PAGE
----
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Preemptive Steps Needed to Contain CPI

China Daily reports Preemptive Steps Needed to Contain CPI

China's consumer price index (CPI), the main gauge of inflation, grew 5.2 percent year-on-year in February, the National Bureau of Statistics said on Tuesday. The growth, in line with market expectations, was slightly lower than 5.4 percent in January. On a monthly basis, consumer prices edged up 0.8 percent.

Food prices, which account for nearly one-third of weighting in China's CPI, went up 21.9 percent year-on-year in February, contributing 4.45 percentage points to the rise in the index as the novel coronavirus outbreak disrupted market supplies and demands.

That the CPI has been above 5 percent for two consecutive months has raised fears that China could face high inflation in the long run, which could have a negative impact on people's livelihoods that have already been affected by the novel coronavirus epidemic.

Bank of China Faces a Real Dilemma with Interest Rates

Hiking rates in the midst of shocks like this are out of the question. There are no preemptive steps to take.

CPI Inflation is at 5% but bank interest rates are only 1.5%.

Food production has collapsed, but lower interest rates to stimulate will stimulate the wrong things while hurting consumer savings.

Lower spreads will hurt bank profits and the Chinese banking system is a basket of nonperforming SOE loans.

Pettis Tweet Thread on China's Dilemma

  1. It seems to me that the PBoC faces a real dilemma with interest rates. Thanks to still-soaring food costs CPI inflation in February remained above 5%, well above the deposit rate, with 1-year deposits at 1.50% and average deposits much lower. This means...
  2. ...that the value of household savings is being eroded by rising food costs, and this effectively represents a wealth transfer away from households, with poorer households being hit harder (both because of limited savings opportunities and because food is a larger share of...
  3. ...their consumption basket). This is exactly the opposite of what Beijing needs if it is to reduce its over-reliance on spurious investment to generate growth. If households have to increase their savings rate in order to make up for the inflation tax, they must spend less...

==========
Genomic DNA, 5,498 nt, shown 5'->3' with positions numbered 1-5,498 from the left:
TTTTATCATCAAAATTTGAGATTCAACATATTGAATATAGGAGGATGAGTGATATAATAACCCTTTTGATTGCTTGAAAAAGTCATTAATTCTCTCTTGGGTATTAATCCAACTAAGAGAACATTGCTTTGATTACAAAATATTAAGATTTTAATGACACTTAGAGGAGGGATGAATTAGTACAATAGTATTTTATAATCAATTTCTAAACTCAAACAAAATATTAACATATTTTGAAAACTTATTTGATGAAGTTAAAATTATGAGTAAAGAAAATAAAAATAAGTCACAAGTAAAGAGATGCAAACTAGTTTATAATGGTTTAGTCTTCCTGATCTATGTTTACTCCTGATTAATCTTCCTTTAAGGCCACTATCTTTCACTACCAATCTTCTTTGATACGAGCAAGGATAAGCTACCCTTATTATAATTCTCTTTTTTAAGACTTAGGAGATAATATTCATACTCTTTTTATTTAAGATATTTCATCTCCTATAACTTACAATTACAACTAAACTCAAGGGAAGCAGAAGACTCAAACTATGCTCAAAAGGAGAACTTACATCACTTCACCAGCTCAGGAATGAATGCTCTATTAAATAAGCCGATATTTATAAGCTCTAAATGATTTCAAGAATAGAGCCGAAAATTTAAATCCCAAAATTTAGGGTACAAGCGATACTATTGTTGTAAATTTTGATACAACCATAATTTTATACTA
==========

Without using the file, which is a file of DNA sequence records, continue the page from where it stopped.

4. ...on consumption, in which case China needs more investment to generate the same amount of growth. This is why the PBoC doesn’t want to lower the deposit rate. But it cannot raise rates either. Unlike in 2000-11, when banks and corporate/government borrowers were the huge...
  5. ...beneficiaries from extremely negative real interest rates, they aren’t this time around. With negative PPI inflation, and a 1-year loan prime rate of 4.05%, manufacturers may in fact be borrowing at very high real rates, especially given that all the inflation is showing...
  6. ...up in food prices, whereas the prices of the manufactured goods they produce are stable or even trending down. This probably just means that last year’s collapse in meat production – which is the main source of CPI inflation – is being paid for in part by households, in...
  7. ...the form of an erosion in the value of their savings, in part by businesses, in the form of high real borrowing costs, and of course in part by farmers. This makes it very difficult for the PBoC either to raise lending rates or lower deposit rates, and of course it can’t...
  8. ...narrow the spread because that would effectively force already-undercapitalized banks to absorb the cost. Once food prices drop we might see a very sharp reversal of wealth transfers from the household sector, but until then the PBoC doesn’t have much space for maneuver.

Here is the Lead Tweet if you want to see it all on Twitter.

Inflation or Deflation?

This was the subject of a debate on Twitter. Many see a round of inflation but I generally see it differently.

The collapse in demand will take care of shortages except for critical things like food.

China has a unique problem. Low food production and a soaring CPI in response.

Unless there is a food production problem in the US, the Fed will not face the same dilemma.

Exporters Hit Hardest

The global export powerhouses will get hit the hardest by this.

China and Germany are at the top of the list.

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